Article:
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Research Article
Revision of the Neotropical water scavenger beetle genus Quadriops Hansen, 1999 (Coleoptera, Hydrophilidae, Acidocerinae)
expand article infoJennifer C. Girón, Andrew Edward Z. Short
‡ University of Kansas, Lawrence, United States of America
Open Access

Abstract

The genus Quadriops Hansen, 1999 is revised and redescribed. The genus is found to contain six species, including two that are here described as new: Quadriops clusia sp. n. (Brazil, Guyana, Suriname) and Q. acroreius sp. n. (Suriname, French Guiana). Two species are found to be junior subjective synonyms of Q. depressus Hansen, 1999: Q. amazonensis García, 2000, syn. n. and Q. politus Hansen, 1999, syn. n. The male of Q. similaris Hansen, 1999 is described for the first time. New records are provided for Q. dentatus Hansen, 1999, Q. reticulatus Hansen, 1999, and Q. similaris. All species are described and illustrated in detail. Most species are confirmed as having a terrestrial way of life, with several species being found in rotten fruits, sap flows, and dead wood. Furthermore, we discuss ecological trends of the species given their collecting information.

Resumen

El género Quadriops Hansen, 1999 es revisado y redescrito. El género contiene seis especies, incluyendo dos que se describen aquí como nuevas: Quadriops clusia sp. n. (Brasil, Guyana, Surinam) y Q. acroreius sp. n. (Surinam, Guyana Francesa). Dos especies se sinonimizan con Q. depressus Hansen, 1999: Q. amazonensis García, 2000, syn. n. y Q. politus Hansen, 1999, syn. n. El macho de Q. similaris Hansen, 1999 se describe por primera vez. Se proveen nuevos registros para Q. dentatus Hansen, 1999, Q. reticulatus Hansen, 1999, y Q. similaris. Todas las especies son descritas e ilustradas en detalle. La mayoría de las especies presentan un modo de vida terrestre, con varias especies encontradas en frutos podridos, flujos de savia y madera muerta. Además, se discuten tendencias ecológicas de las especies dada su información de colecta.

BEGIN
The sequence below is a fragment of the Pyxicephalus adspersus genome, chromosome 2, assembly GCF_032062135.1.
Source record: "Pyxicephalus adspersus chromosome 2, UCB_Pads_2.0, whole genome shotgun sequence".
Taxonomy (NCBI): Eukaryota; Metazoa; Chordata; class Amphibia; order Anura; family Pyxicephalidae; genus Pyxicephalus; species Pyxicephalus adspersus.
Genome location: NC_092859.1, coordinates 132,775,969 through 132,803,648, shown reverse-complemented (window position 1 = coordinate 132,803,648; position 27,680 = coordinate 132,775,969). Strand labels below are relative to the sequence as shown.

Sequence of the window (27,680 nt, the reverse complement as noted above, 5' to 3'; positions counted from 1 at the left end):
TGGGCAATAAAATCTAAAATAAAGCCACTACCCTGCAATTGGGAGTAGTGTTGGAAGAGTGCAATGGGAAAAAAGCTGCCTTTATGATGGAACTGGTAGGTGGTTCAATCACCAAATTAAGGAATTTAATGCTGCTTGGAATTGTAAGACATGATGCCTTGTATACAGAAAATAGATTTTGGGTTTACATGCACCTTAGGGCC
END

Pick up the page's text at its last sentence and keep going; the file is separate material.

Keywords

terrestrial aquatic beetles, new species, taxonomy

Introduction

The water scavenger beetle genus Quadriops Hansen, 1999 is endemic to the Neotropical region, with a known distribution from as far north as Costa Rica to as far south as Amazonian Peru (Hansen 1999). When the genus was originally described, Hansen (1999) placed Quadriops in the subtribe Acidocerina of the tribe Hydrophilini (sensu Hansen 1991), which contemporarily mostly constitutes the subfamily Acidocerinae (Short and Fikáček 2013).

Species of Quadriops can be easily recognized by their small size (ca. 2 mm), completely divided eyes, short and stout maxillary palps, mostly glabrous posterior femora, and the rounded apex (as opposed to truncate or emarginate) of the fifth abdominal ventrite. In general terms, and as happens with some other Neotropical acidocerines (e.g., Globulosis García, 2001), the external morphology is highly homogeneous among species. However, the distribution of the elytral punctures constitutes a useful character to recognize species groups.

Previous species descriptions were based on one or a few specimens, all but one of them collected by flight intercept traps. According to Hansen (1999), most diagnostic features that separate species involved the presence, density, and location of microsculpture or reticulation on the clypeus, head and pronotum. Furthermore, by examining the illustrations of the aedeagus provided by Hansen (1999) and García (2000), similarities are evident among the described males.